Dip dyeing

I also had a little bit of undyed cashmere in my stash so I treated that one to a dye bath of 3 colours.

Dyeing Cashmere

Next up was 2 skeins of superwash merino. I decided to do these both the same colour with the vision of making a small short sleeve cardigan (if I have enough) I used a whole sample pot of the ‘Lichen’ dye but when I put the yarn in I resisted the urge to swash everything about so that it would have different depths of colour. I’m really pleased with the way this came out.

Merino dyeing

Last up I had a little ball of silk. And here I must apologise profusely to Vero as I rather overestimated the amount of dye I would need for such a small amount of yarn. It dawned on me this morning that in my wisdom when I decided to weigh the yarn and calculate the amount of dye required I didn’t take into account that said yarn was very wet! Hence we had enough Plum dye going to have redyed our whole days efforts twice over, oops! As it turned out Vero had to raid some more of her stash to plop into the dye bath. I do hope she will forgive me for my rookie error, I’m hoping the fact that it is a very very lovely colour will make up for it!!

As well as the abundance of plum yarn Vero also dyed some beautiful blue and green yarns that she is going to crochet into a blanket.

Dyed yarn drying

And some lovely dusky pinks and purples

Dyed yarn

All in all it was a fantastic day, I learnt tons in great company and I really hope we can do some more soon! Now I just need to decide what to make with it all….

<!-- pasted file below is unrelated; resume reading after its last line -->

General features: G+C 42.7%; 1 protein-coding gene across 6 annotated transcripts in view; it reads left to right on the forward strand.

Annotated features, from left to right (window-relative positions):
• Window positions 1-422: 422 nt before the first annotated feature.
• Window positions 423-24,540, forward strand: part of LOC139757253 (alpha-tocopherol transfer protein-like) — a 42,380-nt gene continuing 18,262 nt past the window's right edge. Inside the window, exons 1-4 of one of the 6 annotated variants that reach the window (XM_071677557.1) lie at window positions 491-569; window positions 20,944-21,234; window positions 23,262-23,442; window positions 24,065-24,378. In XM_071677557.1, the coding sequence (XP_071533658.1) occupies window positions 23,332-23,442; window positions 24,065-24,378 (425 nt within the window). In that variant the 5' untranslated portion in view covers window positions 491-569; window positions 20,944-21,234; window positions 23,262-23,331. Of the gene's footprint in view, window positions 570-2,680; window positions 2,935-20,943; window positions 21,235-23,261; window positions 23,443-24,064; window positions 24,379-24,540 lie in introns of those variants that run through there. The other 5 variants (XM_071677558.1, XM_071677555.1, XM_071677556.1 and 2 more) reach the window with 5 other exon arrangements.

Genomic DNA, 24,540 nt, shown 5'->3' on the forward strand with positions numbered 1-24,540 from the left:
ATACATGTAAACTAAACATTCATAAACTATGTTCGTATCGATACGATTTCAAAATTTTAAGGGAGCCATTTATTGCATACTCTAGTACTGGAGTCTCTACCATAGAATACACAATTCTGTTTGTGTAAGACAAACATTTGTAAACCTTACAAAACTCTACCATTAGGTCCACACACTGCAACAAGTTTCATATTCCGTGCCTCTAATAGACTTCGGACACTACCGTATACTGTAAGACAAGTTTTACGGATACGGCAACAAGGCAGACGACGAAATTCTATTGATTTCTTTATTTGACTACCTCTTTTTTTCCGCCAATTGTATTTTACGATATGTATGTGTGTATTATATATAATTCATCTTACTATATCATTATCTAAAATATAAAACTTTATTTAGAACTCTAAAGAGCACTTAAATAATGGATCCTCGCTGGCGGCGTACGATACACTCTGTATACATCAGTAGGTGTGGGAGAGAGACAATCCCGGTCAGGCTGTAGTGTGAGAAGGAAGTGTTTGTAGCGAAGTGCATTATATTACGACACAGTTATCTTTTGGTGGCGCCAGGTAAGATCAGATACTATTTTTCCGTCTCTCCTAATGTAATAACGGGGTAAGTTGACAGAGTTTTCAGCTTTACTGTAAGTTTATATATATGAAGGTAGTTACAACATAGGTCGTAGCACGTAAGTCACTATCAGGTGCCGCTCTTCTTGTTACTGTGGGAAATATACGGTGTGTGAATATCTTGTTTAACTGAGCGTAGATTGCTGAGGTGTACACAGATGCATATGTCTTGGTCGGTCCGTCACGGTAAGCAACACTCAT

2015-03-14 18.40.26


Beads, trains and sea sparkle!

March and April are turning out to be crazy months where the social diary has exploded and we have something on every weekend now until the first weekend in May! Whilst that means we have lots of fun things to look forward to it does mean that I am going to need to squeeze in extra knitting time during the week to keep on track with my C&G course. I have made great progress on module 5 so far and next up is beading samples.


Last weekend was spent by the seaside visiting my friend, it was the first weekend this year when it really felt like Spring was on it’s way. Just look at that blue sky!


Worthing Pier

Work is also seeing me travel to London a bit more frequently so in order to stay on track I have started making samples on the commute.

Train Knitting

This coming weekend is one that I have been particularly looking forward to as I am getting together with my friend I met at knitting group to take my first steps in yarn dyeing! I have lots of lovely undyed yarn and a sample kit of dyes from Wingham Wool Work in the Mountain Colour range.

Undyed Yarn

I can’t wait to see what colours these skeins become. To get inspired I have been looking through my postcard box and Pinterest to see what combinations catch my eye. Here are a few of my favourites.

Watercolour Painting - Sunset Storm Seascape

This watercolor painting “Tormenta” is an original watercolour painting by professional Artist Brazen Edwards. Photo taken from Pinterest

Succulent Gradient

Photo from Pinterest

Beach sun

Sea sparkle! Photo from Pinterest

I had better stop there otherwise I will be here for hours!! I’ll let you know how it all goes next week…